Beginning teacher’s toolbox one – The use of learning theories and styles

As part of my host school experience, I have been able to be part of a modern learning environment (MLE). My school is transitioning in to this type of learning, and although it still requires further development to fit and function effectively, it has been beneficial for my teacher training in having first-hand observations in to new learning theories and styles.

Modern learning environments today are said to “promote and support a range of pedagogies including delivering, applying, creating, communicating and decision-making… and support strengths-based teaching… offering students and teachers flexibility, openness and access to resources” (Osborne, 2013).

What we understand about education, teaching and learning have changed dramatically over the last century, and while elements of older theories still contribute to new theories, the evidence is suggesting we have a much better idea about how learning occurs and how we can gage whether quality learning is occurring.

Teachers pedagogies are increasingly embracing the modernised nature of learning, which are “personalised, socially constructed, differentiated, responsive (and often initiated by the students themselves), and connected to authentic contexts and the world outside” (Osborne, 2013)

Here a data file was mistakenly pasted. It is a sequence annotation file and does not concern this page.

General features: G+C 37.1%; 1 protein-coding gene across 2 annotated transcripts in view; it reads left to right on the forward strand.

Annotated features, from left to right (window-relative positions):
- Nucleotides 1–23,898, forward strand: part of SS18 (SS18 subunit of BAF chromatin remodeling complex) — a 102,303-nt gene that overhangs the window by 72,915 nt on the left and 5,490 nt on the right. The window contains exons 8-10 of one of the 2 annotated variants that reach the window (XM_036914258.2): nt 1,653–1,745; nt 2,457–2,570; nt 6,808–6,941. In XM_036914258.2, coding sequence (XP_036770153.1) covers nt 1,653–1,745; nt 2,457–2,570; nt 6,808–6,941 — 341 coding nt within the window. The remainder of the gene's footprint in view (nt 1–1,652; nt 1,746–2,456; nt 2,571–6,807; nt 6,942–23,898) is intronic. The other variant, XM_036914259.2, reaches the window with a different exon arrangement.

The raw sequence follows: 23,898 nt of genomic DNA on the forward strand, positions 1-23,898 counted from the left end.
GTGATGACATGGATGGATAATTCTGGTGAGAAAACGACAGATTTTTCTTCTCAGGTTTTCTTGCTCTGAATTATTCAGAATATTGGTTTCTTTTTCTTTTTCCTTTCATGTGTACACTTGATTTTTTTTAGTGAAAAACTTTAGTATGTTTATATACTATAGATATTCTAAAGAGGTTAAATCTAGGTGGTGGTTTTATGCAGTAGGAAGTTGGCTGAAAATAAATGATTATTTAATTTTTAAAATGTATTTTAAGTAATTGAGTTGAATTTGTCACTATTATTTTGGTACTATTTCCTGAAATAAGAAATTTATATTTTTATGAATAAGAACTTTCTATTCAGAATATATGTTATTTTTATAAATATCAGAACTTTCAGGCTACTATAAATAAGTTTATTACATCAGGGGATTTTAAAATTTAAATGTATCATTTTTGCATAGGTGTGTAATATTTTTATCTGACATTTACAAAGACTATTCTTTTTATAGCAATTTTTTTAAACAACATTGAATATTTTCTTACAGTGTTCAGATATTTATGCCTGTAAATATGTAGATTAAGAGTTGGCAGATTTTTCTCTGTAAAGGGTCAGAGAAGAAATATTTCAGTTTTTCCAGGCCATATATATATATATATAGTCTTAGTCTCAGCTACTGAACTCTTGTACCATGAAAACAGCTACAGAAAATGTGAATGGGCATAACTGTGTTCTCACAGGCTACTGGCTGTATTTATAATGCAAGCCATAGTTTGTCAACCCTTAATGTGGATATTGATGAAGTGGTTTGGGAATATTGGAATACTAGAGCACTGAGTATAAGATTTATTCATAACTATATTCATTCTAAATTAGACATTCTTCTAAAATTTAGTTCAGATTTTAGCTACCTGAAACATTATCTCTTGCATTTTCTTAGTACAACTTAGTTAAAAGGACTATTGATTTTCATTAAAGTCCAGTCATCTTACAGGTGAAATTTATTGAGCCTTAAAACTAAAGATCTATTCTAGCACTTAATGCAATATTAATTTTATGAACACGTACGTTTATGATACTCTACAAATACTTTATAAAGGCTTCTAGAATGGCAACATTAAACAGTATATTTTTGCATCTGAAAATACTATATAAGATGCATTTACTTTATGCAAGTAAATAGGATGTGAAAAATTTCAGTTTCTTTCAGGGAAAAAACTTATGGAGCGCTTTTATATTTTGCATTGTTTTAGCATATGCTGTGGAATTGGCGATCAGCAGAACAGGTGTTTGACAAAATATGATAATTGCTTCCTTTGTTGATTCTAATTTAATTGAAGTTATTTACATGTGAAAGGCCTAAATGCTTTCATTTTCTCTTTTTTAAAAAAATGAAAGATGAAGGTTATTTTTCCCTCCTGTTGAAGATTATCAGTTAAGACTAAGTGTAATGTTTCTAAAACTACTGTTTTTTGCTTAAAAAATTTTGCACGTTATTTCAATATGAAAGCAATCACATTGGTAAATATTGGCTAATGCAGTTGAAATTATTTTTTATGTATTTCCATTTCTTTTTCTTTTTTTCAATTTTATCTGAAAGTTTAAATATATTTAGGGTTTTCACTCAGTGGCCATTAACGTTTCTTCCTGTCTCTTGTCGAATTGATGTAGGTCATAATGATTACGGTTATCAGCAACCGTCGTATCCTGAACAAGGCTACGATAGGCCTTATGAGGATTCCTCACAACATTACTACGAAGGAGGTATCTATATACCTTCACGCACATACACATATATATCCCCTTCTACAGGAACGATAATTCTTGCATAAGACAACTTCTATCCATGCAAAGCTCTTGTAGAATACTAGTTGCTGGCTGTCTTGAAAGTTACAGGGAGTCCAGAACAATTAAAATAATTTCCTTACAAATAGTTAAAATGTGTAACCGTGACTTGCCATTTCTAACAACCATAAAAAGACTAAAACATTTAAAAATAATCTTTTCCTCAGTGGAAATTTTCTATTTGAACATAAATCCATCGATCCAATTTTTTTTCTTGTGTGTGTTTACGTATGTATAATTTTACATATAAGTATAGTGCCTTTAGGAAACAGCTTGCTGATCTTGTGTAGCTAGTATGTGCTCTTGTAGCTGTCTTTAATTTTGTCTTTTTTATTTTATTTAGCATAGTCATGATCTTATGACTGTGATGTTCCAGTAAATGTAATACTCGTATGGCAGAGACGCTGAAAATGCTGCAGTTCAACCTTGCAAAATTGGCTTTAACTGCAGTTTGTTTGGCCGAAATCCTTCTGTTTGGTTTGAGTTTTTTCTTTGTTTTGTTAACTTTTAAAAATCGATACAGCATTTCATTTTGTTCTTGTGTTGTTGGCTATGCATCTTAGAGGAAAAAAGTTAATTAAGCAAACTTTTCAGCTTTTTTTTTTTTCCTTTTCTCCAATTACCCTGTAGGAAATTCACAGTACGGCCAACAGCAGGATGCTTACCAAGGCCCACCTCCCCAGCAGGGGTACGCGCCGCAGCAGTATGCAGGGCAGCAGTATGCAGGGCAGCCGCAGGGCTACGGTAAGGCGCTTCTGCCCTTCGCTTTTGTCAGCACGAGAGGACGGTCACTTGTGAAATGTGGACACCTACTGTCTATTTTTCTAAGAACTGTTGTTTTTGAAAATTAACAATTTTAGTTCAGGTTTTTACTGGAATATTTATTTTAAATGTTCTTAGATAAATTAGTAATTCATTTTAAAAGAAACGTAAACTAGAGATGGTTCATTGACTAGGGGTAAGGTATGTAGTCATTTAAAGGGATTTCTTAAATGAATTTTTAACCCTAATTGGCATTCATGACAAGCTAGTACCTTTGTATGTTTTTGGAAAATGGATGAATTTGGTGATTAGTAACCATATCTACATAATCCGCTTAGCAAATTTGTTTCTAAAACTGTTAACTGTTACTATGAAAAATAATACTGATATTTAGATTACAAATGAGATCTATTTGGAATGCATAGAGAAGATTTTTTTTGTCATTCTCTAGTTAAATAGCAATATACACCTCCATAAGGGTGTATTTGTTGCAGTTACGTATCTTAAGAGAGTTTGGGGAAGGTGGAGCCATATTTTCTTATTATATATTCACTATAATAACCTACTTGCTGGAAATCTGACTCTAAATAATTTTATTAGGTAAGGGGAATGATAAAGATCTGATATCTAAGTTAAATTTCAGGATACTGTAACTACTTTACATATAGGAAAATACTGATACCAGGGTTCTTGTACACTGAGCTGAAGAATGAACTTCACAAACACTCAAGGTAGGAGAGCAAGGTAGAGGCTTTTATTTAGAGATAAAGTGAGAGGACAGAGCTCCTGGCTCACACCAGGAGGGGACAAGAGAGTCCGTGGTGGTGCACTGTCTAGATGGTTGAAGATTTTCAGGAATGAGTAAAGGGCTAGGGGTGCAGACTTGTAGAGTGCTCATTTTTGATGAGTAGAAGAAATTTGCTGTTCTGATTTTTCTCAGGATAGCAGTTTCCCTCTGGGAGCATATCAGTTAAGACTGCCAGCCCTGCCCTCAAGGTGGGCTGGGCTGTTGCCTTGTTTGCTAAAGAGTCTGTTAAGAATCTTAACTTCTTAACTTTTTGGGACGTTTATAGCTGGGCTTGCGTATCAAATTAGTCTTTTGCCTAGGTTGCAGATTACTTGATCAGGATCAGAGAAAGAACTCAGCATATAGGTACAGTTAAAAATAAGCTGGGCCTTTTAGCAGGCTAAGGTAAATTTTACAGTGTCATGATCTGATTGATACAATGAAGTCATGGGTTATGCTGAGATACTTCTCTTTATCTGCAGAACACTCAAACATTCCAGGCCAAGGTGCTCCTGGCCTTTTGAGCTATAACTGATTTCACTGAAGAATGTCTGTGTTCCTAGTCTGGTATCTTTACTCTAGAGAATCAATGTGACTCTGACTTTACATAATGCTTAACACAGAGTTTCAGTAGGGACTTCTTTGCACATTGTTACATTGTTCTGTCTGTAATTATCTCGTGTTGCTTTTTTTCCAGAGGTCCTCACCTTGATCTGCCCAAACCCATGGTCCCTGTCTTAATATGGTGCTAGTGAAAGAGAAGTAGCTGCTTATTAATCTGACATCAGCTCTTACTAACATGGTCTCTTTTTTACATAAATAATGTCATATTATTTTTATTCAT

Core education suggests quality learning is a combination of:

  • Personalised learning: no two individuals learn in the same way, nor do they bring the same prior knowledge to a learning experience. The way we learn is as unique as our fingerprint.
  • Socially constructed learning (Johnson, 1981): the collaboration, peer-tutoring and reciprocal teaching that occurs when students work together results in a deeper understanding of the material being covered.
  • Differentiated learning (Bloom, 1974): the prior knowledge we all bring to a task means individuals require different levels of challenge, pace, content and context.
  • Learning that is initiated by students themselves (Ramey & Ramey, 2004): typically when a student initiates a learning experience or exploration, they learn more.
  • Learning that is connected to the physical world and authentic contexts: children learn through interaction with others and the physical world (Malone & Tranter, 2003). Learning about pond ecosystems is more powerful if students visit a pond in addition to learning about them in a classroom or textbook (Osborne, 2013).

Modern learning environments is a new trend and way of learning being adopted by schools in New Zealand, replacing the factory style, single classroom type of learning. These environments still offer teachers practice elements of traditional pedagogy, but offer students far greater flexibility (differing learning area within one space, multiple teachers, richer group work), openness (fewer walls, more physical space, more social learning and social interaction, differing places to physically work depending on their preference) and access to resources (range of activities available per teacher, range of wireless and wired technology, greater differentiated learning).

In these classes, students are said to have the luxury of drawing knowledge from typically two or three teachers, and work in ways and specific spaces within a class that enables them to exercise their strengths, utilise their teachers strengths, and ultimately, have their learning needs met far more effectively than the traditional learning environment.